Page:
Is it merely noticing the bad more than the good? Is it that we fret longer over coincidences we don’t like? Do we attract it like some kind of self-fulfilling prophesy? Or is there, as I’ve come to suspect, something far more sinister going on?
My fascination with bad luck heightened while I was writing my latest novel, ‘No Hope for Gomez!’ The main character, Gomez, for reasons unbeknownst to me at the time, decided to put his bad luck to a quantifiable test. He wanted to find out exactly how his bad luck was dosed, and what brought it on. Now here was an interesting notion. One I hadn’t actually thought of myself. So, for a few days, I let this idea stew and ferment at the back of my mind. Then, one night, I awoke with a workable test fully formed in my mind. It was a crazy test, of course. It was insane. It was like trying to lay bare the intricate machinery of the Universe. But it could be done.
At the time, I was working for a company that had its own research department. Our researchers were people who had been hired specifically to come up with interesting (cheap) answers to strange (expensive) problems. They were good at thinking outside the box, and highly adept at building (cheap) models and (inexpensive) work-arounds. So, the following day, I lured one of our researchers away from his desk with the promise of coffee and interesting banter. This in itself was an accomplishment, as researchers always want to try one more thing before leaving their desks. They, in fact, continue to try one more thing right up until the moment the security guards throw them out of the building at night. Anyway, I carefully explained to this researcher my hypothesis (the Universe is inherently evil and some people get dealt more bad luck than others) and I stipulated the test I wanted to perform to prove this.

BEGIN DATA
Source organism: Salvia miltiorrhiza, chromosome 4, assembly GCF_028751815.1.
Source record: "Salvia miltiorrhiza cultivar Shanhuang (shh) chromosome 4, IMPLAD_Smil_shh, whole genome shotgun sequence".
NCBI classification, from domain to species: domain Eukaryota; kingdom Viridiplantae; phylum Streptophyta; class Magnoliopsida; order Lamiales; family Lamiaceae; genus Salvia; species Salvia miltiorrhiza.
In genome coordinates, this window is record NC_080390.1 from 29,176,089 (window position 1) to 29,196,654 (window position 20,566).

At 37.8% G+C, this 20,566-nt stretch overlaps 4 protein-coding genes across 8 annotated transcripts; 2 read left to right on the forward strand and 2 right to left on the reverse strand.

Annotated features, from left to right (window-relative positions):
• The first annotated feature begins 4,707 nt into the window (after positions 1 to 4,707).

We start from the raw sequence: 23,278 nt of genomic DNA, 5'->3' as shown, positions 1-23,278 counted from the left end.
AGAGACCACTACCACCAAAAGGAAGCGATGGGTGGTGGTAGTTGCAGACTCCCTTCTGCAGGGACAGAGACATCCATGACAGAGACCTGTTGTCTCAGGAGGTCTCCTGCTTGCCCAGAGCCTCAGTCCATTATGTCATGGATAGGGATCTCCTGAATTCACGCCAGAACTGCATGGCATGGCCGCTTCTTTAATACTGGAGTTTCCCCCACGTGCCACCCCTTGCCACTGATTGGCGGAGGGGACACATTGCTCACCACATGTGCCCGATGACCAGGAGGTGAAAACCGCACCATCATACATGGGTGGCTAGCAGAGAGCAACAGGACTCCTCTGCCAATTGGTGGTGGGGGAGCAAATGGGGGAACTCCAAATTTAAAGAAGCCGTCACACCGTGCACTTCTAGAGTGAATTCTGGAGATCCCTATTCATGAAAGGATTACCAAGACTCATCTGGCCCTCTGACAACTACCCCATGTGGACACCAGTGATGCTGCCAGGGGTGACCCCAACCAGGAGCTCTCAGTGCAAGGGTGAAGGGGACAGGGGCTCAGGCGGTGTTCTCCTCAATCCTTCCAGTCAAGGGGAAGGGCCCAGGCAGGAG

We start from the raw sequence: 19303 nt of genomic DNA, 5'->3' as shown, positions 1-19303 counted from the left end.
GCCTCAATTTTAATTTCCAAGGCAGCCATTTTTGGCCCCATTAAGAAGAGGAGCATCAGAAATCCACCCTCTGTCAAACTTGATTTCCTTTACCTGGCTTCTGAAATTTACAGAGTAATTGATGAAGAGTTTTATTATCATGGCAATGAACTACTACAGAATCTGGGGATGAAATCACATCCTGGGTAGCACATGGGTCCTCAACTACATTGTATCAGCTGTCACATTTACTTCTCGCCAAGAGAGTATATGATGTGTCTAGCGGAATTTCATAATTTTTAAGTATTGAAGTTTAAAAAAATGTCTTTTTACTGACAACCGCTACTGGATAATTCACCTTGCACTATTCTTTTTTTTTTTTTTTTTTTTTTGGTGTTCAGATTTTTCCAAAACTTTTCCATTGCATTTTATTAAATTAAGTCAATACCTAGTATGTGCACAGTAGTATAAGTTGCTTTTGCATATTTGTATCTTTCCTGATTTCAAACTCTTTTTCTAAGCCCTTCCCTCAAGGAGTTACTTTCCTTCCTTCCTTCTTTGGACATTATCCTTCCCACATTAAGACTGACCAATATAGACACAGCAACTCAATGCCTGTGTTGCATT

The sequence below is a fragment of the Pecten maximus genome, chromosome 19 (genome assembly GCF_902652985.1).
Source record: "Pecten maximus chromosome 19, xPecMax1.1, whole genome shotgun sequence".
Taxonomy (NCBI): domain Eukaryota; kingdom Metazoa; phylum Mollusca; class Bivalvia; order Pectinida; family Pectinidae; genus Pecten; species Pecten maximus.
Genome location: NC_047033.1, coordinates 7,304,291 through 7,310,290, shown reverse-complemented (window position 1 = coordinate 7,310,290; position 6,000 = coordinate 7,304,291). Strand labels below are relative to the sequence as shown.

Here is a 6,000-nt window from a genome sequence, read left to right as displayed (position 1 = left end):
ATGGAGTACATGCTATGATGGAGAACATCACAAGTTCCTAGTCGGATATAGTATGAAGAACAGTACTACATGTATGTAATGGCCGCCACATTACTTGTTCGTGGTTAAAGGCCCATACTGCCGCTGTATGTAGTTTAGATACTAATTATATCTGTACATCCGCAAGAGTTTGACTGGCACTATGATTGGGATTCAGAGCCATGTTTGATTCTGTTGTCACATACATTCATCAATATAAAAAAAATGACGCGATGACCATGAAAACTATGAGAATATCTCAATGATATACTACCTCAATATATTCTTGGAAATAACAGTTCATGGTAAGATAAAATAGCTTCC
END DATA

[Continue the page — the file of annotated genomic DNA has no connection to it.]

He just stared at me.
So I explained the test again. This time using bigger words in an attempt to sound much more researcher-y.
Once again he simply stared at me.
I realized we were experiencing an interfacing problem. My writer-brain was thinking fancifully about the possibilities of non-physical components to our existence, while his researcher-brain tried to understand what I was doing from a purely mathematical viewpoint. A viewpoint, I might add, from which my test could not possibly make sense.
So I decided to leave my motivation out of it and simply described the test and the results I expected. We had lift off. The researcher helped me iron out the kinks in the test, knowing, as he did, about ‘false positives’ and ‘reproducibility’. When we were done, he was satisfied that the test was at least correct – if not completely useful.
I’ve since run the test past friends and colleagues. These are people who work in fields as diverse as video-processing, digital art, and T-Shirt folding. None of them has been able to poke a hole in the logic. Gomez ended up performing the test to spectacular results in my novel. Yet, I haven’t performed the test on myself. I guess, deep down, I’m worried about the implications of ever finding irrefutable proof.
Graham Parke is responsible for a number of technical publications and has recently patented a self-folding map. He has been described as both a humanitarian and a pathological liar. Convincing evidence to support either allegation has yet to be produced.
No Hope for Gomez! is his fiction debut.
I’ll be giving away signed copies of a limited edition novella set in the Gomez universe. It’s not available for purchase, but I’ll be sending copies to readers periodically from my forum. You can get there thru; www.grahamparke.com
Reviews for No Hope for Gomez!
“Extremely witty and clever writing that contains keen insights into human nature.” — California Chronicle
“The antics in this book will leave the reader laughing. Graham Parke is a genius.” — Readers Favorite
“[this] is a veritable page turner of nonstop laughs. Buy a copy and find out for yourself!” — Reader Views